After spending a few days at my friend Celeste’s near Entebbe trying to adjust, I finally made it back home on Sunday. My friend Lizzie and I were dreading taking public transportation with all our luggage so at the last minute decided to spend a chunk of our monthly allowance and hire and car to take us to our front doors. This was the best decision I could have made. Instead of arriving home utterly exhausted and frustrated from battling pick-pocketers, rude men, thick crowds, and limited space on matatu’s, I arrived smiling and ready to be social.
The car pulled up to the gate and a number of students were playing here. There are several students who are orphans or whose parents neglect to pick them up due to finances that must live at school year-round. These students opened the gate for my taxi and as they saw me in the car window because to call out my name jumping up and down and clapping ecstatically. They then ran after the car to my house where they hugged me and welcomed me home taking my luggage into the house for me. It was a beautiful and heart-warming return.
Soon after getting to my house, other neighbors began coming over to welcome me back and bring me gifts of food. I received maze, posho flour (maze flour), matoke (plantains), eggs, and onions. This has continued over the last few days. Those in town hear I am back and come by to extend their welcome. I feel such a stunning sense of community here. I continue to be surprised and blessed by it.
My nearest neighbors, Annett and Grace have been in the village during this holiday and just returned a few nights ago. It was really fun for me to be on the welcoming side this time. I stood on my front porch as they came across the compound and welcomed them with hugs and much laughter. I sat in their house for a while and heard about their journey then wished them a good night.
Everywhere I go people want to hear about my trip home to America and see pictures. I carry a small photo album around with me of pictures from the wedding and a few of me sledding and spending time with my sister’s. Everyone thinks my mom is my sister in the pictures and they think I was so fat in America. They accuse of me reducing now that I’m back in Uganda and tell me how white I’ve become. The white comment is my favorite and makes me laugh because I am always told I’m white here. They call me mzungu (white person) for goodness sake. But now, after seeing all the tan I lost while home they tell me I am truly white.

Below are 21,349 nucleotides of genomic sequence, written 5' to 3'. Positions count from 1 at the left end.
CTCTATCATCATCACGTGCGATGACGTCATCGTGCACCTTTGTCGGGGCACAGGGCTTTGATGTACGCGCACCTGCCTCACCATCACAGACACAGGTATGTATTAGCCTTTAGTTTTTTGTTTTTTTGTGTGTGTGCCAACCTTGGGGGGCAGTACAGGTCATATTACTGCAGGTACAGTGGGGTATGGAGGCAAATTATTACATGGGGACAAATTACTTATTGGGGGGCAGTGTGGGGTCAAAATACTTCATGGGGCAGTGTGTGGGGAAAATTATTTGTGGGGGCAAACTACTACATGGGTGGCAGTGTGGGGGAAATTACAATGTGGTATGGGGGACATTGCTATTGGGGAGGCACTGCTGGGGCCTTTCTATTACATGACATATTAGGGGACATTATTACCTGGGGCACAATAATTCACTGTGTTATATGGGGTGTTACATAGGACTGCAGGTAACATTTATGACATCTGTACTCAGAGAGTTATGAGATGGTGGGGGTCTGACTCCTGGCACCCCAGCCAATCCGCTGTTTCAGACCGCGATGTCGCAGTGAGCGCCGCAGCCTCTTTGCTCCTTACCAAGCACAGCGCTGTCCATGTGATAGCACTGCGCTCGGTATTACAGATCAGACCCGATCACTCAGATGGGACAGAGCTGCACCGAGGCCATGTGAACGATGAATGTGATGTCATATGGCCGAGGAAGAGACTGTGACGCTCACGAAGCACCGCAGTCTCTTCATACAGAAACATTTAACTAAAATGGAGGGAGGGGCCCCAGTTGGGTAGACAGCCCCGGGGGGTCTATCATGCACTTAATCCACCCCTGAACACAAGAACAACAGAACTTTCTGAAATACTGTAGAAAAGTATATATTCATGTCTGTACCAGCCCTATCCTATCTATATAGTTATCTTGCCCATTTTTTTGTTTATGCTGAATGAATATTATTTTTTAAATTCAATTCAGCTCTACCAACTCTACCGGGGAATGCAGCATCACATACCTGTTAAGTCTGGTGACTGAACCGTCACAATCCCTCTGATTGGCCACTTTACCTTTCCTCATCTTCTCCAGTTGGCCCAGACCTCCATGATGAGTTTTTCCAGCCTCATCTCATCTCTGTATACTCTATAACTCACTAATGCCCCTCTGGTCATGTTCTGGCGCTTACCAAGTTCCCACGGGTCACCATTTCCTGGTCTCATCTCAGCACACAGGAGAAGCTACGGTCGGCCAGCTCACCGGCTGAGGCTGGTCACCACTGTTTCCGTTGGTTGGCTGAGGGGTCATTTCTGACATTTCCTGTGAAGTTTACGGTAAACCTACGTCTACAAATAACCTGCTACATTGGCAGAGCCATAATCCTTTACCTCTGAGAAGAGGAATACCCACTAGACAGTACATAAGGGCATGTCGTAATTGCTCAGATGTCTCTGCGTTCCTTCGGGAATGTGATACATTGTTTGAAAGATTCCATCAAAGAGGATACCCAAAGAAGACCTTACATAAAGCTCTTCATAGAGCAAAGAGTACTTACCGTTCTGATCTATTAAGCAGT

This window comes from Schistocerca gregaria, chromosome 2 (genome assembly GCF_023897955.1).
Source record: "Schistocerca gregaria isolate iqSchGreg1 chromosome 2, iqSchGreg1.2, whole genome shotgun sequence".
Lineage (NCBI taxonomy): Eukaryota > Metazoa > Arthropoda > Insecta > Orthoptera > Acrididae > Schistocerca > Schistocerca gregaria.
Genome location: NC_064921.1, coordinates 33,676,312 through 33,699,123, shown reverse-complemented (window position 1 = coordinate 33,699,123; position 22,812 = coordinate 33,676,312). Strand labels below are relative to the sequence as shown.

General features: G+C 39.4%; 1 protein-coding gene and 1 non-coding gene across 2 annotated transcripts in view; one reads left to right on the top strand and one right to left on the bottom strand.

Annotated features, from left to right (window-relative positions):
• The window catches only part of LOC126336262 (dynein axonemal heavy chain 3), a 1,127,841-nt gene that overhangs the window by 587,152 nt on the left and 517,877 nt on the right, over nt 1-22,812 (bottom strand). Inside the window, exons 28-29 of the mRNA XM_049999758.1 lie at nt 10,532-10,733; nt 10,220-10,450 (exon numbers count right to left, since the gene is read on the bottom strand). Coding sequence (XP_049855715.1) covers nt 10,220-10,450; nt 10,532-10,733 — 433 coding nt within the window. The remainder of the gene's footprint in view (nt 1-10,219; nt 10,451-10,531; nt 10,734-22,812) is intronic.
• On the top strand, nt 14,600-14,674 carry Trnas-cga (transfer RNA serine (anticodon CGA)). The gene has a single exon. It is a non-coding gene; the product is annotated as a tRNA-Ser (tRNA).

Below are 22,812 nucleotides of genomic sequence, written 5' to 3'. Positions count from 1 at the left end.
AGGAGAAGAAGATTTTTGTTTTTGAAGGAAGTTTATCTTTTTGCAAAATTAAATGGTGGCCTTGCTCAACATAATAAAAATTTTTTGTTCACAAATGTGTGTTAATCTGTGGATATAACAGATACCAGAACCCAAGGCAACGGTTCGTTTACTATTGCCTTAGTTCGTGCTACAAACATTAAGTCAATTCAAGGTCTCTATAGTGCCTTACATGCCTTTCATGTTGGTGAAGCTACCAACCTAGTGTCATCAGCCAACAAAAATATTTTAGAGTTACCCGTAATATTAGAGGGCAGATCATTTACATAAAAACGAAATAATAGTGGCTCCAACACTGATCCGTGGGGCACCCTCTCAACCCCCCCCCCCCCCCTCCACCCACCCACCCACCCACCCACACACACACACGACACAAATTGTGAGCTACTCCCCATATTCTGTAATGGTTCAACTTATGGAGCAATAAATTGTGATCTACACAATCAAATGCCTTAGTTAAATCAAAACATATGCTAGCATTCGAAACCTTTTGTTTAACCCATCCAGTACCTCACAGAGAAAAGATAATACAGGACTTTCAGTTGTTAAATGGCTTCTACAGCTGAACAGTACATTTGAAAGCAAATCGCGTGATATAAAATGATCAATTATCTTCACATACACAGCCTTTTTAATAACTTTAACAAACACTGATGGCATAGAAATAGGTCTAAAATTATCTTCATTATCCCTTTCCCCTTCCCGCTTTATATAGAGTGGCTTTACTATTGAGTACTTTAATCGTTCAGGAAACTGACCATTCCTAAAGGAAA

On Monday I was supposed to work at the health center but I was so tired when I woke up I really had no desire to go. I slowly made my way there and was greeted enthusiastically by the staff. I told them I couldn’t stay because I had to settle in again and rest. Before I left I agreed to show them my pictures and tell them my stories. Then a mom and her baby came in and I couldn’t resist; I went straight for the baby and started work. I stayed the whole day.
Upon return I had to fetch water since I left with my jerry cans empty. I only filled two because I was hoping to get someone to fill the rest for me. However, today Annett called into my house, “Amanda, let us go fetch water.” I grabbed by jerry can and headed out to the bore hole with Annett. As I came out the door I asked if it would rain. The sky was darkening and there was thunder in the distance. Annett assured me it would not and since I am awful at predicting weather here I continued without caution. Of course, as we neared the bore hole it began to sprinkle and by the time we’d pumped our water it was a full out down pour. I grabbed my jerry can and one of Annett’s and hurried my way home. Since Ugandan’s walk so slowly and for whatever other reasons, Annett was many minutes behind me and when she returned she accused me of being so young and full of energy and perhaps I should take over getting her water and mine since I am so fast. Let me state for the record, I HATE fetching water. There is no way I will be taking this job over ever. I think I will be conveniently busy or away the next time it looks like she needs water.
And so, life continues for me here in Uganda. I am happy to be back and living among people who care about me and desire my company. Round two, here we go…